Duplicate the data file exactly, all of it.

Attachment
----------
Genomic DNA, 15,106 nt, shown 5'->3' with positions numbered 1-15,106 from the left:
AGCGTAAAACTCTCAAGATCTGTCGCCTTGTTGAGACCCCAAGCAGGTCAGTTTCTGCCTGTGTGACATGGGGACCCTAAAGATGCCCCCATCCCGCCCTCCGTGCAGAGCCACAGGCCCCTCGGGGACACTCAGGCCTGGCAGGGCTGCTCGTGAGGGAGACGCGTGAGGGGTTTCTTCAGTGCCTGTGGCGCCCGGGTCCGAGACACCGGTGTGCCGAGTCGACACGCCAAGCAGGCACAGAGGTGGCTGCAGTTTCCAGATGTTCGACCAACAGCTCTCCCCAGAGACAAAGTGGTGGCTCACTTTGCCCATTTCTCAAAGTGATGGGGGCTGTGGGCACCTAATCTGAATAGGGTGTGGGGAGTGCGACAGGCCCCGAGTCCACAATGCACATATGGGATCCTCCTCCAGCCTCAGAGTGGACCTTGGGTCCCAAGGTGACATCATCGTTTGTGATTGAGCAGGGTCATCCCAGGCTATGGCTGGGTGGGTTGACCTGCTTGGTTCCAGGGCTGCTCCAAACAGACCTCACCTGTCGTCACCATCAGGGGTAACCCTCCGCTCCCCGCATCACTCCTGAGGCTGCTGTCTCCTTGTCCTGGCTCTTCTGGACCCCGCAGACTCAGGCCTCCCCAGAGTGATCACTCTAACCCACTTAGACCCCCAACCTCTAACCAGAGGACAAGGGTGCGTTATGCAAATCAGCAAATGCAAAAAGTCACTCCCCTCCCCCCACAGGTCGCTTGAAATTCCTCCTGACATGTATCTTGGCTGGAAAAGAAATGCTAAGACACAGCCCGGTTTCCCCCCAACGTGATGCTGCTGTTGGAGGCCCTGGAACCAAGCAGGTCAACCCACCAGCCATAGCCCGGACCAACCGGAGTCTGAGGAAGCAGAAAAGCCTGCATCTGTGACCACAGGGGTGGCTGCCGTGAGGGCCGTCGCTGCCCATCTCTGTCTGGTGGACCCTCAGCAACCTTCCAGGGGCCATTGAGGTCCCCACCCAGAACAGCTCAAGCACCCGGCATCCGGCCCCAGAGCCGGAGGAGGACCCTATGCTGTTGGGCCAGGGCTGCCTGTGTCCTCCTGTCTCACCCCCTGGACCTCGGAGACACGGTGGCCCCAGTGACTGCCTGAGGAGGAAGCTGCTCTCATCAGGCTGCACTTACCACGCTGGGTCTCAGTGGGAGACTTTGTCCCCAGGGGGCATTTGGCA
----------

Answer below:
Genomic DNA, 15,106 nt, shown 5'->3' with positions numbered 1-15,106 from the left:
AGCGTAAAACTCTCAAGATCTGTCGCCTTGTTGAGACCCCAAGCAGGTCAGTTTCTGCCTGTGTGACATGGGGACCCTAAAGATGCCCCCATCCCGCCCTCCGTGCAGAGCCACAGGCCCCTCGGGGACACTCAGGCCTGGCAGGGCTGCTCGTGAGGGAGACGCGTGAGGGGTTTCTTCAGTGCCTGTGGCGCCCGGGTCCGAGACACCGGTGTGCCGAGTCGACACGCCAAGCAGGCACAGAGGTGGCTGCAGTTTCCAGATGTTCGACCAACAGCTCTCCCCAGAGACAAAGTGGTGGCTCACTTTGCCCATTTCTCAAAGTGATGGGGGCTGTGGGCACCTAATCTGAATAGGGTGTGGGGAGTGCGACAGGCCCCGAGTCCACAATGCACATATGGGATCCTCCTCCAGCCTCAGAGTGGACCTTGGGTCCCAAGGTGACATCATCGTTTGTGATTGAGCAGGGTCATCCCAGGCTATGGCTGGGTGGGTTGACCTGCTTGGTTCCAGGGCTGCTCCAAACAGACCTCACCTGTCGTCACCATCAGGGGTAACCCTCCGCTCCCCGCATCACTCCTGAGGCTGCTGTCTCCTTGTCCTGGCTCTTCTGGACCCCGCAGACTCAGGCCTCCCCAGAGTGATCACTCTAACCCACTTAGACCCCCAACCTCTAACCAGAGGACAAGGGTGCGTTATGCAAATCAGCAAATGCAAAAAGTCACTCCCCTCCCCCCACAGGTCGCTTGAAATTCCTCCTGACATGTATCTTGGCTGGAAAAGAAATGCTAAGACACAGCCCGGTTTCCCCCCAACGTGATGCTGCTGTTGGAGGCCCTGGAACCAAGCAGGTCAACCCACCAGCCATAGCCCGGACCAACCGGAGTCTGAGGAAGCAGAAAAGCCTGCATCTGTGACCACAGGGGTGGCTGCCGTGAGGGCCGTCGCTGCCCATCTCTGTCTGGTGGACCCTCAGCAACCTTCCAGGGGCCATTGAGGTCCCCACCCAGAACAGCTCAAGCACCCGGCATCCGGCCCCAGAGCCGGAGGAGGACCCTATGCTGTTGGGCCAGGGCTGCCTGTGTCCTCCTGTCTCACCCCCTGGACCTCGGAGACACGGTGGCCCCAGTGACTGCCTGAGGAGGAAGCTGCTCTCATCAGGCTGCACTTACCACGCTGGGTCTCAGTGGGAGACTTTGTCCCCAGGGGGCATTTGGCA